The aftermath of World War I gave rise to exciting times in American history. Technological advances energized the construction of giant new industries, architects and designers streamlined shapes and forms, and increased automobile travel offered fresh vistas of rapidly changing urban and industrial landscapes. Americans celebrated the arrival of the 20th Century.
Inspired by the power of fire and steel, and influenced by Art Deco, Cubism, and Futurism, visionary artists broke away from 19th century Romanticism and European post-war abstraction to develop their own, unique aesthetic voice. Precisionism, a term coined in 1927 by Alfred H. Barr, then director of the Museum of Modern Art in New York, gave us great artists such as Charles Sheeler, Ralston Crawford, Charles Demuth, and Georgia O’Keefe.
Precisionist compositions distinguished themselves by simplified shapes with clear outlines, geometric structures with minimal detail, and smooth surfaces painted in a technically precise manner. With their celebratory and dramatic art, the Precisionists offered visions of renewed hope through striking representations focusing on unexpected viewpoints with an emphasis on spatial content. Impressive structures—such as skyscrapers and bridges as well as scenes of heavy industry featuring steel mills and coal mines—presented glimpses into a bright new future.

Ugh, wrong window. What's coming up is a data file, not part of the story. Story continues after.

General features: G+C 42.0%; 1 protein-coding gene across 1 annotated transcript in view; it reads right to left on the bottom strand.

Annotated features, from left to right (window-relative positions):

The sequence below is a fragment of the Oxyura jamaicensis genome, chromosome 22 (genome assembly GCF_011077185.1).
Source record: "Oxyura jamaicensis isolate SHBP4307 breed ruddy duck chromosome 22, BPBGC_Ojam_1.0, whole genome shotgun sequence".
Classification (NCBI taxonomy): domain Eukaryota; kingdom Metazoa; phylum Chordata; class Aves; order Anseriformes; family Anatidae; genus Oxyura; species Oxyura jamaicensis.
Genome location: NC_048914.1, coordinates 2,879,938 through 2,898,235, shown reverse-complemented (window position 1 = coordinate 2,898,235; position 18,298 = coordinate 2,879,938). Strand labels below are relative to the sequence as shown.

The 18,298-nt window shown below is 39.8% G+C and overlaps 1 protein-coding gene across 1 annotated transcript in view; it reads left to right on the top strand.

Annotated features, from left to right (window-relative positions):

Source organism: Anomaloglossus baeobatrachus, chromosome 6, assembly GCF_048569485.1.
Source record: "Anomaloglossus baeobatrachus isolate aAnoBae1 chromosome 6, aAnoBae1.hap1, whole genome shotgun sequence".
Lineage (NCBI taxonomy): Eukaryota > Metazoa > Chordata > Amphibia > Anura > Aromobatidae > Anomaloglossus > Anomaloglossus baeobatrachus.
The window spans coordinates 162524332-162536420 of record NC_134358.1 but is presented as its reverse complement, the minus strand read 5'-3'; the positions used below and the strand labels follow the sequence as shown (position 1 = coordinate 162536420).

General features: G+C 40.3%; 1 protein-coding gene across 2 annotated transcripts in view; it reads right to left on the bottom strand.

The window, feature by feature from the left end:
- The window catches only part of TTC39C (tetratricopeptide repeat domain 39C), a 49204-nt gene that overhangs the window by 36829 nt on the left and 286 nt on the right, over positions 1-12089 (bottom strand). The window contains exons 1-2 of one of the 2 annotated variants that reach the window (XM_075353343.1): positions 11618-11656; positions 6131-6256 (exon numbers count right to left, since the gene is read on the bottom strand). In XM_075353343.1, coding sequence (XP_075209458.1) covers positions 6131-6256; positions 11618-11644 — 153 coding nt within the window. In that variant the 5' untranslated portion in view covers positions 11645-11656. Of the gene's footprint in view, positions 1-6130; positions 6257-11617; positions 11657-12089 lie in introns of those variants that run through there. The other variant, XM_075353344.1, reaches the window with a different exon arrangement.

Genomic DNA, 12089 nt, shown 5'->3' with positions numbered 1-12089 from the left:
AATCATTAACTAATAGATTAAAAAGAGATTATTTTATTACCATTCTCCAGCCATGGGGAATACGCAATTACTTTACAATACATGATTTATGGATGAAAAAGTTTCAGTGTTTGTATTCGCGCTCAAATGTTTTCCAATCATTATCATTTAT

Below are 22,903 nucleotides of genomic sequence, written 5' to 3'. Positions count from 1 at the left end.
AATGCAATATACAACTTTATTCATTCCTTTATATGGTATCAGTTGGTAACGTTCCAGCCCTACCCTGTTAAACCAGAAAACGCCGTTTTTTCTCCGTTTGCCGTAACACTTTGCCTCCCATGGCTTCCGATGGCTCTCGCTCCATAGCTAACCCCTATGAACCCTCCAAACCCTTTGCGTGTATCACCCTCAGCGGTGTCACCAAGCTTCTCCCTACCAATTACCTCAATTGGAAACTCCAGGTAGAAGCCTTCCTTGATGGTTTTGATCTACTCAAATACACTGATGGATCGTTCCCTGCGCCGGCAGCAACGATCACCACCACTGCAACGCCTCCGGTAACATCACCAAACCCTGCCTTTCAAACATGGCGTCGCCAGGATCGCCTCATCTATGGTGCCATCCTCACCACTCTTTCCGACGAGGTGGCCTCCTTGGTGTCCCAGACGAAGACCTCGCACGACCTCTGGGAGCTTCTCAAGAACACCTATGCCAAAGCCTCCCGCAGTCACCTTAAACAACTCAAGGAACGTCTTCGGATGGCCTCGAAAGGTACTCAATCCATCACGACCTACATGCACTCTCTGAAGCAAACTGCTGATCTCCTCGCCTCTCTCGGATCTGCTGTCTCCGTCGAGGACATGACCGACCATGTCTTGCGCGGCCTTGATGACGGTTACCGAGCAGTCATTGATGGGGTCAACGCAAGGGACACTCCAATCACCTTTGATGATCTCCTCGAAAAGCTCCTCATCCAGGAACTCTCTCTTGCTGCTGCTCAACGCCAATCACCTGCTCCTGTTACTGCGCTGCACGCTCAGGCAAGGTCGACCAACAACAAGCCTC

Precisionists became a movement by way of shared artistic style and subject matter, yet they never formally formed as a group nor released a manifesto. Fast forward to today—inspired by Precisionism a new genre is blossoming: Industrialism. Industrialism is the aptly evocative term coined by artist Allan Gorman to capture the subject matter which distinguishes itself from Precisionism by a more contemporary viewpoint and a more comprehensive array of expressions.
Like the Precisionists, the Industrialists are not a formal group and embrace a wide spectrum of styles, from photorealism to quasi abstraction. They are neutral observers who use mediums such as painting, drawing, printmaking, and photography to instill a sense of awe for both traditional as well as contemporary industrial and architectural technology. The virtual lack of human figures among these manmade structures and artificial settings adds to a sense of isolated quietude, evoking a wide range of emotions—from melancholic despair to idealistic wonder. Yet the human hand is always present in these exceptional interpretations, reminding us of the great leaps in technological advancements humanity continues to make, as well as the great art that is inspired by it.
This exhibition, entitled Industrialism in the Twenty-first Century, is a wonderful testimony of the lasting impact and influence of Precisionism as portrayed by nine talented contemporary artists from across the US, UK, and Canada.